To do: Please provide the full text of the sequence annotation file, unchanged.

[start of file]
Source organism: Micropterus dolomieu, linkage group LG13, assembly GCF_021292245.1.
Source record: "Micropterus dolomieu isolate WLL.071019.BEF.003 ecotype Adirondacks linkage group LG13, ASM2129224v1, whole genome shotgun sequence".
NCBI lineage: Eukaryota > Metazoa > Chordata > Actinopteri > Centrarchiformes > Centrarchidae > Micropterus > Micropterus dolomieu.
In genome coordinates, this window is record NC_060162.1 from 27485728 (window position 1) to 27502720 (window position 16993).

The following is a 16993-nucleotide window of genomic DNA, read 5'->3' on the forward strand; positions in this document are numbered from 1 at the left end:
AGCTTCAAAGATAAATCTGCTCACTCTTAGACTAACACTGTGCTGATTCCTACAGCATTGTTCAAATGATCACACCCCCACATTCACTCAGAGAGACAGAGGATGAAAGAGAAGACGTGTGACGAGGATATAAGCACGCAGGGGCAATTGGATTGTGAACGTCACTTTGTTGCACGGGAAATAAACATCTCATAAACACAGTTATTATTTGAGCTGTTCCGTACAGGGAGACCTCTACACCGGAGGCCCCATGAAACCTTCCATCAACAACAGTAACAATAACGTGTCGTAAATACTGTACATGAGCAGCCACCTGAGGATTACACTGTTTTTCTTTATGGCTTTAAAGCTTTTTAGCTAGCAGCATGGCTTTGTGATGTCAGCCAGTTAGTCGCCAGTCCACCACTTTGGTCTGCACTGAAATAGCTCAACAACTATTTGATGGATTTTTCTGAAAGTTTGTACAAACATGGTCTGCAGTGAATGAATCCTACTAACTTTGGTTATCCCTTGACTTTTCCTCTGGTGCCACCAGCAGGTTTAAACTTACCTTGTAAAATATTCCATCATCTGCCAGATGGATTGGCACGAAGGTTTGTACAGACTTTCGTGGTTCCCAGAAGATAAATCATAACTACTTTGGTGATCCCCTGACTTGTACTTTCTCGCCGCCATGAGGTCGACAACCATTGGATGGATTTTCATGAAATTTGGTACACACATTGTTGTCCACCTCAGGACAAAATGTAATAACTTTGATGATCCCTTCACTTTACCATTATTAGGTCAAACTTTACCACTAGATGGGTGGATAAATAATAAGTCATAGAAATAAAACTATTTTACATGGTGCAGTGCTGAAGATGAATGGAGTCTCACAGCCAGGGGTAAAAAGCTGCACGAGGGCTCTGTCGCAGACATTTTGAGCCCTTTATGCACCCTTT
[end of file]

Source organism: Micropterus dolomieu, linkage group LG13, assembly GCF_021292245.1.
Source record: "Micropterus dolomieu isolate WLL.071019.BEF.003 ecotype Adirondacks linkage group LG13, ASM2129224v1, whole genome shotgun sequence".
NCBI lineage: Eukaryota > Metazoa > Chordata > Actinopteri > Centrarchiformes > Centrarchidae > Micropterus > Micropterus dolomieu.
In genome coordinates, this window is record NC_060162.1 from 27485728 (window position 1) to 27502720 (window position 16993).

The following is a 16993-nucleotide window of genomic DNA, read 5'->3' on the forward strand; positions in this document are numbered from 1 at the left end:
AGCTTCAAAGATAAATCTGCTCACTCTTAGACTAACACTGTGCTGATTCCTACAGCATTGTTCAAATGATCACACCCCCACATTCACTCAGAGAGACAGAGGATGAAAGAGAAGACGTGTGACGAGGATATAAGCACGCAGGGGCAATTGGATTGTGAACGTCACTTTGTTGCACGGGAAATAAACATCTCATAAACACAGTTATTATTTGAGCTGTTCCGTACAGGGAGACCTCTACACCGGAGGCCCCATGAAACCTTCCATCAACAACAGTAACAATAACGTGTCGTAAATACTGTACATGAGCAGCCACCTGAGGATTACACTGTTTTTCTTTATGGCTTTAAAGCTTTTTAGCTAGCAGCATGGCTTTGTGATGTCAGCCAGTTAGTCGCCAGTCCACCACTTTGGTCTGCACTGAAATAGCTCAACAACTATTTGATGGATTTTTCTGAAAGTTTGTACAAACATGGTCTGCAGTGAATGAATCCTACTAACTTTGGTTATCCCTTGACTTTTCCTCTGGTGCCACCAGCAGGTTTAAACTTACCTTGTAAAATATTCCATCATCTGCCAGATGGATTGGCACGAAGGTTTGTACAGACTTTCGTGGTTCCCAGAAGATAAATCATAACTACTTTGGTGATCCCCTGACTTGTACTTTCTCGCCGCCATGAGGTCGACAACCATTGGATGGATTTTCATGAAATTTGGTACACACATTGTTGTCCACCTCAGGACAAAATGTAATAACTTTGATGATCCCTTCACTTTACCATTATTAGGTCAAACTTTACCACTAGATGGGTGGATAAATAATAAGTCATAGAAATAAAACTATTTTACATGGTGCAGTGCTGAAGATGAATGGAGTCTCACAGCCAGGGGTAAAAAGCTGCACGAGGGCTCTGTCGCAGACATTTTGAGCCCTTTATGCACCCTTT